Yes, that number. Let's just throw it out there - wearing a white dress on your wedding day is done more for the show (and because it makes us look like princesses) than because we are virgins on the day of - and that's okay. For the ones who do plan on keeping it for the big day, GOOD FOR YOU! You make me proud. But according to studies, the average age for a female to lose her virginity is: 17 years old.
So let's do a quick calculation here. Let's assume you've been in one serious relationship that lasted 2-3 years, now you're 20. You stay single for the course of university and your semesters abroad in Europe, now you're 24. Let's calculate one guy per semester. We'll average it out at 5 guys a year. Now we're at 20 guys for those 4 years of studying and partying.
Scenario #2: You stayed with the first relationship for 4-6 years. You serial dated for about a year, and then met someone else, and got married to him. So your number isn't very high, we don't care about yours, you can tell him the truth.
Scenario #3: You've never settled with anyone for longer than 6 months. You started at 17. Now you're 26 years old. That's 9 years of... Okay wait now this is getting too... um...
If you're confident with your number, and believe there's nothing wrong with being sexually open, then by all means, go ahead and tell the truth.
I've asked 10 different guys (by different I mean as extreme as North and South in mentality). Here's what they think of your number, and why you shouldn't be so scared to admit that you were a wild thang (past tense, of course).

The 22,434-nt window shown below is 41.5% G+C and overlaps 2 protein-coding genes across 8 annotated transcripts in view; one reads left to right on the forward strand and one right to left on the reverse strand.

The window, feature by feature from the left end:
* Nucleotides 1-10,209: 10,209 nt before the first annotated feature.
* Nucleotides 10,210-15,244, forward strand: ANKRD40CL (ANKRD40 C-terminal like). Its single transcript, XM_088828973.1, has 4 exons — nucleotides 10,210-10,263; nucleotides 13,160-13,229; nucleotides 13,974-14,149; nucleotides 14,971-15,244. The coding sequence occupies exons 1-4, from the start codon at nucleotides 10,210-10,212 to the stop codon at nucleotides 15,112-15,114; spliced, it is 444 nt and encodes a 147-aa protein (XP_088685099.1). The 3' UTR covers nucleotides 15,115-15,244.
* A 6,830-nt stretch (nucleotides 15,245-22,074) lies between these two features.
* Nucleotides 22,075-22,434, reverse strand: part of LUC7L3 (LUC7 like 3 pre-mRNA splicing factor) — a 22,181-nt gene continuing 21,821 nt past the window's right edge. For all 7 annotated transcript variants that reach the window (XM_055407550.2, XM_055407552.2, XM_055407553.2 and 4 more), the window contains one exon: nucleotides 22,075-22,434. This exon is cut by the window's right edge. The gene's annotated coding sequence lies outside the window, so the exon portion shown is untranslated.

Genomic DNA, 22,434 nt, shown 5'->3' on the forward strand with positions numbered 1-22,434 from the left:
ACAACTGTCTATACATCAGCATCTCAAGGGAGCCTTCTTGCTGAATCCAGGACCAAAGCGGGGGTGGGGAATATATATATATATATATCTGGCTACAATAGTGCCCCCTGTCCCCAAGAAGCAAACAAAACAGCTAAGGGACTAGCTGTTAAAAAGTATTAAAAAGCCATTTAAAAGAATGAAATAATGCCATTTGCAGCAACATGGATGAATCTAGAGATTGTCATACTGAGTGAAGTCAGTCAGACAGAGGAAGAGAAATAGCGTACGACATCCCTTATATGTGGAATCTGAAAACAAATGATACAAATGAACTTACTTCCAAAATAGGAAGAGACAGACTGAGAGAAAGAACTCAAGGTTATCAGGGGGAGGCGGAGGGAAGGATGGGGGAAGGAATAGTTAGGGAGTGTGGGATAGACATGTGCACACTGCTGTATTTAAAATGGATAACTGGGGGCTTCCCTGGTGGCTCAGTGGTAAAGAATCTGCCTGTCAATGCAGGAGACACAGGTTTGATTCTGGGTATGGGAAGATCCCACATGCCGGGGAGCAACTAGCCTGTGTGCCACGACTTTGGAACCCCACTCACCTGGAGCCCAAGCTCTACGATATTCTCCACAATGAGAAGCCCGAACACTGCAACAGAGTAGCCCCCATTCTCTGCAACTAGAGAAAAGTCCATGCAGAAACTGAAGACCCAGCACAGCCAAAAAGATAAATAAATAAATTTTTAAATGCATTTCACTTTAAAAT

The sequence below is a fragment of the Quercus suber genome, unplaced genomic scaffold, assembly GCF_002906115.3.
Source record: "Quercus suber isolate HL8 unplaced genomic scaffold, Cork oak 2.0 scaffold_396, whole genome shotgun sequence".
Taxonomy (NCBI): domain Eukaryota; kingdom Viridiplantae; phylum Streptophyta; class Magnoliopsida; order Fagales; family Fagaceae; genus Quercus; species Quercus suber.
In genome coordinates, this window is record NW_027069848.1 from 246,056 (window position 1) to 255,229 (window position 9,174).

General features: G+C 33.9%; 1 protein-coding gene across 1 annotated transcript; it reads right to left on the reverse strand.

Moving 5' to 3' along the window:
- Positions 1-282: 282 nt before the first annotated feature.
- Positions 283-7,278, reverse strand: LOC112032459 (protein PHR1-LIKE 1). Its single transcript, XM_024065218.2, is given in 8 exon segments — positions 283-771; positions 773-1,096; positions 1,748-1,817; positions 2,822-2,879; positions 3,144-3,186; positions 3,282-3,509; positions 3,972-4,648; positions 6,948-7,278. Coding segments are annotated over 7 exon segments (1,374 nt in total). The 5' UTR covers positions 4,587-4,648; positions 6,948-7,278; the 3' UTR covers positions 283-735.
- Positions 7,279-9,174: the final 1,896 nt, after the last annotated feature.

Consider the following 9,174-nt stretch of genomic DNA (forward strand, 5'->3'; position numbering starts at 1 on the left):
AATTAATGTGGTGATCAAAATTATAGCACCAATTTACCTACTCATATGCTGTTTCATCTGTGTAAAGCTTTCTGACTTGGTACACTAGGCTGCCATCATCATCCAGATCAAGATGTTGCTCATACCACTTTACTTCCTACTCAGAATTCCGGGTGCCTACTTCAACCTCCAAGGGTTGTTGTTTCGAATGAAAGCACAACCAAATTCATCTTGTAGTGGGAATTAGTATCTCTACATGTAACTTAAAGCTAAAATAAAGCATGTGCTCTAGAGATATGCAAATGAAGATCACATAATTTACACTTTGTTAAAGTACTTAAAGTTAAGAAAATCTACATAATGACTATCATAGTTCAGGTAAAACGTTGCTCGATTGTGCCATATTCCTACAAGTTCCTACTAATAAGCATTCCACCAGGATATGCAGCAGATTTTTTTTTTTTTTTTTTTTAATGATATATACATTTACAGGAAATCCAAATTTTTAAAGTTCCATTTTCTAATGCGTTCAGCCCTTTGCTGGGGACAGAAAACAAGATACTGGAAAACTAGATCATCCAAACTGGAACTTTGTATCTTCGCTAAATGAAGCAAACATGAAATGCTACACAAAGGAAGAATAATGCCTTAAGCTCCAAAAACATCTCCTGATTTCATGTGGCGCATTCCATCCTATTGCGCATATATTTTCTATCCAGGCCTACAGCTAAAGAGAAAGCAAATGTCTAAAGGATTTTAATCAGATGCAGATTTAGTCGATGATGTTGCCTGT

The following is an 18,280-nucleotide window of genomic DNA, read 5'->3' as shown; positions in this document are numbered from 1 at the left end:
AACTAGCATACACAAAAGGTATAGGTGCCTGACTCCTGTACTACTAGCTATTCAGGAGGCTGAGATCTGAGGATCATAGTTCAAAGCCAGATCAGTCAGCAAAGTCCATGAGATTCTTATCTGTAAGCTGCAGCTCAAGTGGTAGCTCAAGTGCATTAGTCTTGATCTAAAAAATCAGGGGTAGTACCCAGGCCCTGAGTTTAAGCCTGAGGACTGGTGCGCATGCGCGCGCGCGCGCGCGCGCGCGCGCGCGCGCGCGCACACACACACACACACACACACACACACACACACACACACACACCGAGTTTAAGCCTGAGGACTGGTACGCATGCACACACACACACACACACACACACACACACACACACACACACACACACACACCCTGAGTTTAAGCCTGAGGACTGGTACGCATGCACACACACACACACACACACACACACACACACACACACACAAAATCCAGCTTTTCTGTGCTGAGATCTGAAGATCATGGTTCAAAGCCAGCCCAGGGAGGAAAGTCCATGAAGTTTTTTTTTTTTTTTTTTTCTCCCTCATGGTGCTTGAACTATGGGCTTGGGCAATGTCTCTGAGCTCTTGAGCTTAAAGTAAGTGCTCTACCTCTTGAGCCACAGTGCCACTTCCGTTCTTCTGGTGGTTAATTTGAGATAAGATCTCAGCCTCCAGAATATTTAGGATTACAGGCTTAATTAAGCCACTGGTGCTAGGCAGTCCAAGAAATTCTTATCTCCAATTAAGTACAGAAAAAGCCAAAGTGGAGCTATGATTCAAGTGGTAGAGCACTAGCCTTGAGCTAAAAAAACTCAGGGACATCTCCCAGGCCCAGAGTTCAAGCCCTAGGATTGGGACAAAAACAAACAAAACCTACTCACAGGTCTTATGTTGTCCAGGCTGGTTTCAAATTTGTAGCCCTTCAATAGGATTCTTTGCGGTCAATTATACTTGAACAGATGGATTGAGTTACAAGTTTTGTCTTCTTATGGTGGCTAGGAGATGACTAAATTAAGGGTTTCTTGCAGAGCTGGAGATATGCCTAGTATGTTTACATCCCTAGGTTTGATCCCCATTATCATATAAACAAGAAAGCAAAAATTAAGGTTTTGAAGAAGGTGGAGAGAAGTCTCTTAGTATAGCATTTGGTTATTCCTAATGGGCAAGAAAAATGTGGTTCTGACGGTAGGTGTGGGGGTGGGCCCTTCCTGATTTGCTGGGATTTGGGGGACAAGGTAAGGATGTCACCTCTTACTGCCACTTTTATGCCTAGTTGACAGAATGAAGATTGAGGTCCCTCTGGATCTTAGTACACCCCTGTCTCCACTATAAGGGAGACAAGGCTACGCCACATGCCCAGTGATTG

1. "Anything higher than 20 is off limits for me, unless she's really spectacular" - Age 28
2. "Depends how high the number is" - Age 21
3. "As long as it's not over mine, we're good. I don't think I could date someone who's been with more guys than I have girls" - Age 19
4. "[if it's really high], I would still date her, just not seriously" - Age 28
5. "I really don't care about her number. As long as she doesn't have any sexual transmitted diseases" - Age 42
6. "The more the better, it means she knows what she's doing" Age 31
7. "As long as I don't personally know any guys she's been with" Age 29
8. "I don't want to know" - Age 26
9. "Numbers mean nothing" - Age 35
10. "If I'm dating her seriously, I want to know how many guys she's been with before me...Even if I don't like the answer" - Age 25
All women enrolled in a full-time university program in computer science, computer engineering and construction, and electrical, electronic and communications engineering will be eligible for a $3,000 scholarship each year for up to four years — by the end of their studies, this would total $12,000.
Courtesy of BLUSH: Lesbian Party MTL Courtesy of BLUSH: Lesbian Party MTL
Montreal has all kinds of different bars, but these changemakers say many of them fall short in making space for LGBTQIA2+ women. For this reason, Avery Burrow, event organizer, and Resto Keela teamed up to create 5 à 7s for LGBTQIA2+ women that take place twice a month.
The events were created for members of the LGBTQ2S+ community to connect. According to Burrow, "queer women can actually have a reoccurring space where they can meet each other, flirt, make friends, and feel safe," at these new 5 à 7s.